Linked by Eugenia Loli on Sat 3rd Dec 2005 19:41 UTC
Windows Surendra Verma, Development Manager on the Vista Kernel team, digs into Vista's new Transactional File System with Charles Torre. TxF, as it is referred to internally, is a new kernel construct that is part of an updated Vista NTFS. Surendra provides a high level overview of TxF in this video. Elsewhere, Microsoft is serious about meeting its ship date for Windows Vista during the second half of 2006.
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Keep the questions coming :)
by malxau on Wed 7th Dec 2005 04:30 UTC
malxau
Member since:
2005-12-04


Do you block? If so, do you have dead-lock detection?
Please elaborate.


No. Only one transaction can modify a single file at the same time. If another transaction attempts to modify the same file, the second caller will fail with ERROR_SHARING_VIOLATION. If two transactions are creating a new file with the same name (the file is not visible to the second transaction), the second caller will receive ERROR_TRANSACTIONAL_CONFLICT.


Do you fail-fast? If so, is first-come the champion?
Please elaborate.


I guess so; the second caller can decide what actions to take in this case.


And finally, what of applications not using tx-semantics? How do they fare against applications
tx'ing.


The idea is to preserve compatibility. If a non-tx app creates a new file, for example, all other apps can now 'see' the file. If a tx app creates a new file, it is not visible until commit. However, if a non-tx app attempts to modify a file that an unresolved tx has modified, it will fail as above.


Is each fs-op then considered a xaction?


No - the caller controls where transactions are started, committed, or rolled back.


If this is the case, what is the performance
impact on fs-op considering the overhead?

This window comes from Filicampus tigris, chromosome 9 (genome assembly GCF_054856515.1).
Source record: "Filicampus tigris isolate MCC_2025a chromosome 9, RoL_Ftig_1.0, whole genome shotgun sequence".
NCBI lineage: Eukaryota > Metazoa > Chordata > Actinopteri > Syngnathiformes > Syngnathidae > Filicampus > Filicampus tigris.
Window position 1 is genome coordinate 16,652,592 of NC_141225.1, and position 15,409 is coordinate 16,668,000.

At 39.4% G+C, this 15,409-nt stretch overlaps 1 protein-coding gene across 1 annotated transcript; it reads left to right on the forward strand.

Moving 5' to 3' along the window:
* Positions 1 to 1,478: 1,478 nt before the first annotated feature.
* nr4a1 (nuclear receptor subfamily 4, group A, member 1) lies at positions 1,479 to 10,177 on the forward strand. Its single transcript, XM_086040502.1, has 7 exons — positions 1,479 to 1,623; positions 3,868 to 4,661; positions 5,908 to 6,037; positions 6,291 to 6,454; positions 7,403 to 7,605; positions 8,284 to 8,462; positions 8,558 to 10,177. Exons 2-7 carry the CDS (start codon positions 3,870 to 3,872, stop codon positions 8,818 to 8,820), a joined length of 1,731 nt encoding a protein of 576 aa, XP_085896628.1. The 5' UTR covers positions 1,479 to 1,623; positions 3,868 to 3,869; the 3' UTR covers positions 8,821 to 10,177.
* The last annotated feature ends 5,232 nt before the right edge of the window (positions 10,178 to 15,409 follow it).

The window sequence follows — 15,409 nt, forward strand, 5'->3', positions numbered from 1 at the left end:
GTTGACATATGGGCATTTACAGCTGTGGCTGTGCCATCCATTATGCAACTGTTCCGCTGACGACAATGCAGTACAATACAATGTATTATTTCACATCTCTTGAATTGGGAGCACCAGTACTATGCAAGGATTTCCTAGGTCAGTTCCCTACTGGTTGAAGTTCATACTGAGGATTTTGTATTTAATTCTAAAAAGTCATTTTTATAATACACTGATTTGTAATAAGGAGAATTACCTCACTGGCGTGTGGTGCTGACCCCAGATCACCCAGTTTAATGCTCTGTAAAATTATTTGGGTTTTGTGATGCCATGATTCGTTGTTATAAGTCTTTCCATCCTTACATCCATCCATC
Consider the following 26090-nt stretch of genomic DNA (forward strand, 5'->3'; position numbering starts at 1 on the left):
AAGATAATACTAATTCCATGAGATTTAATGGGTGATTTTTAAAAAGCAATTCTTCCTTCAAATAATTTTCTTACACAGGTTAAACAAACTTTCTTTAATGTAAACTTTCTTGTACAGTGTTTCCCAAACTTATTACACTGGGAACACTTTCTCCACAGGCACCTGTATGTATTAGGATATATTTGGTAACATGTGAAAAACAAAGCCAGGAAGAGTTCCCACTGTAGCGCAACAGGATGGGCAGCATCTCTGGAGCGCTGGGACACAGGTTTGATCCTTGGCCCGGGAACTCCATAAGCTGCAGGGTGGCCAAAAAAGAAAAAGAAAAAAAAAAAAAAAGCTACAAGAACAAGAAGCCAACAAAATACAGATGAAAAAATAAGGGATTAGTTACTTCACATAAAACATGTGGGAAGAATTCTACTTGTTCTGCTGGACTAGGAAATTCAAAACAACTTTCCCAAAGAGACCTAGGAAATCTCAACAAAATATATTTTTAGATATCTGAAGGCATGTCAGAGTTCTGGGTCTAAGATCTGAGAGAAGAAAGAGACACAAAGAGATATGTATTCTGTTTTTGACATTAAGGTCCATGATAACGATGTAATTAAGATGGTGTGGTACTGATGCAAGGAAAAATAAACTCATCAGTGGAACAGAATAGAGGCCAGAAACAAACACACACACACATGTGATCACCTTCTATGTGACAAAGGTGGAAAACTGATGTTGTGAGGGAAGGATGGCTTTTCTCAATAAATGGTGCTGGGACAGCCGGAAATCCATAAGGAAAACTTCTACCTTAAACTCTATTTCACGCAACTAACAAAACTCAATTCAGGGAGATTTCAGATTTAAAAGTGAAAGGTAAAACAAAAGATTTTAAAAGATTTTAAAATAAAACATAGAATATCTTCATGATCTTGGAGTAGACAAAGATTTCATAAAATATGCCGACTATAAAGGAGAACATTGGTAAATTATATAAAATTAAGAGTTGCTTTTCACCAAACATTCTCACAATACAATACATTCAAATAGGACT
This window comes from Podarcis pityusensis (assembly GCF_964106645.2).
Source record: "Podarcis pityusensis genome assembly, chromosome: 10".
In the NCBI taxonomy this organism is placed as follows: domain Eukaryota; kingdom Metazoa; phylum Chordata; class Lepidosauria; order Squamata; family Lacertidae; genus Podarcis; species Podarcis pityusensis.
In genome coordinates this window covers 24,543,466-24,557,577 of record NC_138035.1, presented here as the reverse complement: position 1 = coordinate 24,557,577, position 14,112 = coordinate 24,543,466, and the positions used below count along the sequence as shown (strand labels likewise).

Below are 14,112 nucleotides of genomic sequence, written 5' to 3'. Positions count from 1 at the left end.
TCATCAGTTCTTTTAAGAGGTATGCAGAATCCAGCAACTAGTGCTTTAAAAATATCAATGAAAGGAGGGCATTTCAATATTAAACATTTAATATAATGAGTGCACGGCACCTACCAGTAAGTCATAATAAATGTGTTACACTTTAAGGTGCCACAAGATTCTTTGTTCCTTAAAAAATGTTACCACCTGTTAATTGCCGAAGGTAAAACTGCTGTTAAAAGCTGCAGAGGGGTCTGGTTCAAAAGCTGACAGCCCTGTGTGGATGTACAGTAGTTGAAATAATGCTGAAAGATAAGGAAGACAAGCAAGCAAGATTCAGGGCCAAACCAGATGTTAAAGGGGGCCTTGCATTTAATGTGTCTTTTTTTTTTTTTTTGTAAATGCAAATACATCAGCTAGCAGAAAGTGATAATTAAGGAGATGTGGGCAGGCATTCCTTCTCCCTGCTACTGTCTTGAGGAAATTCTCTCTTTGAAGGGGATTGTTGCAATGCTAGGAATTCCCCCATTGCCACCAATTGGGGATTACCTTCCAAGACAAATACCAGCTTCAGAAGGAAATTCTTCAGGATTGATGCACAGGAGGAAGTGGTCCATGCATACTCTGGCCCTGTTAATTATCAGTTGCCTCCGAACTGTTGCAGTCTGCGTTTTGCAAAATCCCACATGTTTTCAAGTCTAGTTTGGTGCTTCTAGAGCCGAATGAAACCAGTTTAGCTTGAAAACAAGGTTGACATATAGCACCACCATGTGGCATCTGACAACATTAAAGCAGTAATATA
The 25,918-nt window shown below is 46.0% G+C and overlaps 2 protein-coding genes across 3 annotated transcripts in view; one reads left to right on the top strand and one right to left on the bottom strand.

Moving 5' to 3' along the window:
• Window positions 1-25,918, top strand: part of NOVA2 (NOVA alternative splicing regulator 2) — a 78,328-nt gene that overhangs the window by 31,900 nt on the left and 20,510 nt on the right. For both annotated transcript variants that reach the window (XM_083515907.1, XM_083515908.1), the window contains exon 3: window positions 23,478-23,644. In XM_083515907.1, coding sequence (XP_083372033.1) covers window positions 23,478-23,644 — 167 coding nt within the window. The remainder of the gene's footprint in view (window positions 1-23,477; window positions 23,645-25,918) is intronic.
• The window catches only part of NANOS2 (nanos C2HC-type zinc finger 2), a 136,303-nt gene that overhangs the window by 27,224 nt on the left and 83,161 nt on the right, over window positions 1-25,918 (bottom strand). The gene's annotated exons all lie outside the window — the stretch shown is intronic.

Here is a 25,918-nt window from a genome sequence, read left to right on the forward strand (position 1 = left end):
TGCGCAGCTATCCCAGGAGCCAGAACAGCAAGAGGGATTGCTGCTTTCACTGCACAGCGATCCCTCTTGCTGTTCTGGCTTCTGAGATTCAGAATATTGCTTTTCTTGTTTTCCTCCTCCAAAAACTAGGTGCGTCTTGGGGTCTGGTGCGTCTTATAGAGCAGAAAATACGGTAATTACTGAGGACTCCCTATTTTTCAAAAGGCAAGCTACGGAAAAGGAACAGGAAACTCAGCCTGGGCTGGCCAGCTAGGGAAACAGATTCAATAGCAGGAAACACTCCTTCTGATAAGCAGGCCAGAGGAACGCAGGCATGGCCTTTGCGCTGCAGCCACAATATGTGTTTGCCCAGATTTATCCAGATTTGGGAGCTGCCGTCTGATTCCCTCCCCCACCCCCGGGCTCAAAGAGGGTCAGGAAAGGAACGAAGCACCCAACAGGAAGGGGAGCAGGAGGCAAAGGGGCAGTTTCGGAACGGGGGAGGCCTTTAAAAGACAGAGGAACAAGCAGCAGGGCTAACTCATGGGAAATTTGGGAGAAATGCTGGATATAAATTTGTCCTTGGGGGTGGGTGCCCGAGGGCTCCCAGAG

Tx operations are obviously slower than non-tx operations. Our goal has been to not regress the non-tx case, and to keep the tx case as good as we can.


Will TxF be turned on by default for all file system ops?


Txf is controlled by the caller. It will be available on NTFS on Vista. You won't need to do anything to enable it; however, file system ops aren't updated to use it 'automatically.' The caller controls what happens.


I hope you will include support for well-behaved legacy Win32 apps, so that early adopters see immediate benefits moving to Vista.


I hope so too. The problem is, how do you know if a legacy app is "well-behaved" or not? Badly behaved apps can really make a mess.

If you're an MSDN subscriber, our current builds support the following on the command line:
transaction /start
legacyapp1.exe
legacyapp2.exe
transaction /commit


Can you have a compatibility DLL that converts all but the lowest level file ops to use proper calls to TxF?


We currently do this with an "implicit" development model. An app calls SetCurrentTransaction(), and all file system calls will use that transaction, until the app calls SetCurrentTransaction() again, either for a new transaction, or back to non-tx. Once a file is opened with a transaction, all operations to that handle will use the transaction.


Will ALL dotNet 2+ CLR apps use TxF under Vista?